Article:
Scientists recently identified the oldest material on Earth: stardust that's 7 billion years old, tucked away in a massive, rocky meteorite that struck our planet half a century ago.
Meteors, also known as shooting stars, are pieces of dust and debris from space that burn up in Earth's atmosphere, where they can create bright streaks across the night sky. When Earth passes through the dusty trail of a comet or asteroid's orbit, the many streaks of light in the sky are known as a meteor shower. Particularly large chunks of material can create an extra-bright fireball streak, but most meteors are still small enough to entirely burn up in Earth's atmosphere. If a meteor makes it to Earth it's known as a meteorite. Before they hit atmosphere the objects are called meteoroids.
Early Saturday morning (Jan. 4), a strong display of Quadrantid meteors is likely for Europe and North America.
As the 2010s come to a close, it's time to revisit how some of the biggest space science stories shaped the decade.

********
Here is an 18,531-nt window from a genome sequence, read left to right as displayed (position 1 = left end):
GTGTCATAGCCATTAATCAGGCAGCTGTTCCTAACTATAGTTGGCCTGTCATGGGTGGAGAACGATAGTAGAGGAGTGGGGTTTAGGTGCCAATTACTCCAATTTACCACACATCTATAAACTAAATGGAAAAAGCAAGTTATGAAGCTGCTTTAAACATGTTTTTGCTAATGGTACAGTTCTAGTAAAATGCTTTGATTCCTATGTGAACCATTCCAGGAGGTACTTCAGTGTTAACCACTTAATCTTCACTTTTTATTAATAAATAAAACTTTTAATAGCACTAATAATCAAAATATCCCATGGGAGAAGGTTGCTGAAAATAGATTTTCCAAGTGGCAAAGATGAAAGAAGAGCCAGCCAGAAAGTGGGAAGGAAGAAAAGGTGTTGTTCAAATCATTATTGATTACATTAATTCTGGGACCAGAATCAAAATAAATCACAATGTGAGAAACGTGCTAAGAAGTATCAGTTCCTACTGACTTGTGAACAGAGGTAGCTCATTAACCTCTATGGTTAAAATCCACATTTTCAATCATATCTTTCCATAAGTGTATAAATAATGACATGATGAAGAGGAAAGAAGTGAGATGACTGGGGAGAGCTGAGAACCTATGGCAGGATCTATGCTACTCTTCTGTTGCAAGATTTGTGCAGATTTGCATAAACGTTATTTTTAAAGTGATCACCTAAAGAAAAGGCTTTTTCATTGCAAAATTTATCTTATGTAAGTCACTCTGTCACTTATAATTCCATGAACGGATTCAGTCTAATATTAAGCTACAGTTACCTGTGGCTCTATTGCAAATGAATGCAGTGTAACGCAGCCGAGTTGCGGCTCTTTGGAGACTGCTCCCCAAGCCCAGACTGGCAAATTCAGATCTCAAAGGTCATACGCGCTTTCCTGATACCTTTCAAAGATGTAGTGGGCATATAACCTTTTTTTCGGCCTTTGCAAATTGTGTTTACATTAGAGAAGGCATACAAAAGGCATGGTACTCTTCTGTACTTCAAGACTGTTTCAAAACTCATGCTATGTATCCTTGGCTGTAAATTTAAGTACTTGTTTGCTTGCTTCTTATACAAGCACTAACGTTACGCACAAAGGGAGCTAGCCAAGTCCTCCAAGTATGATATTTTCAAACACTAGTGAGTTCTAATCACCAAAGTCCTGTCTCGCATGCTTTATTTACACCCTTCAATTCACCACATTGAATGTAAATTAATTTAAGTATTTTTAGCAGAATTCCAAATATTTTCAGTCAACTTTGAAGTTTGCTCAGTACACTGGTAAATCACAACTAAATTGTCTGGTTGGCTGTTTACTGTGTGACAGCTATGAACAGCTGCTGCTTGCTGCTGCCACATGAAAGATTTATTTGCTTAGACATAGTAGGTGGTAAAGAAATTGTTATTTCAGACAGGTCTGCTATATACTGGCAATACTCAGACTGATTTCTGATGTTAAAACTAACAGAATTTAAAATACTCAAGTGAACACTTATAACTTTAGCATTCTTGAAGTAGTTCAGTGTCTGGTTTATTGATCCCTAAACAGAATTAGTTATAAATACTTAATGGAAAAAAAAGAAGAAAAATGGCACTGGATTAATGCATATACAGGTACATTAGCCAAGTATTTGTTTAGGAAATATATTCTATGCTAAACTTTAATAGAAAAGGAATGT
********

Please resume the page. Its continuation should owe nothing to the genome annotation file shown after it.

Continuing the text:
The annual Ursid meteor shower will peak during the overnight hours of Sunday (Dec. 22), into the morning hours of Monday (Dec. 23).
Scientists are scouring the remote Antarctic ice cap for rare meteorites chock-full of iron and holding secrets to the history of our solar system going back some 4.5 billion years.
NASA's record-breaking Parker Solar Probe has given us a new perspective on the famous Geminid meteor shower, which peaks this weekend.
A fiery explosion over the Australian desert may have been an ultra-rare minimoon, researchers think.
A bright fireball meteor streaked across the night sky above Missouri Monday (Nov. 11), passing over St. Louis' iconic Gateway Arch.
The next few weeks might be a good time to keep a close watch on the night sky, for if you're lucky, you just might catch sight of a spectacularly bright meteor, also known as a fireball.
If you'd looked up into the sky in Kyoto, Japan, on April 28, 2017, you may have seen a preview of an event that could, far down the road, threaten the whole Earth.
October's Orionid meteor shower is one of the most reliable of the annual displays of "shooting stars." Unfortunately, this year, the Orionids are going to face a handicap.
What appears to be a dazzling meteor lit up the sky over northeast China on Friday (Oct. 11), appearing as a brilliant fireball in surveillance video of the event.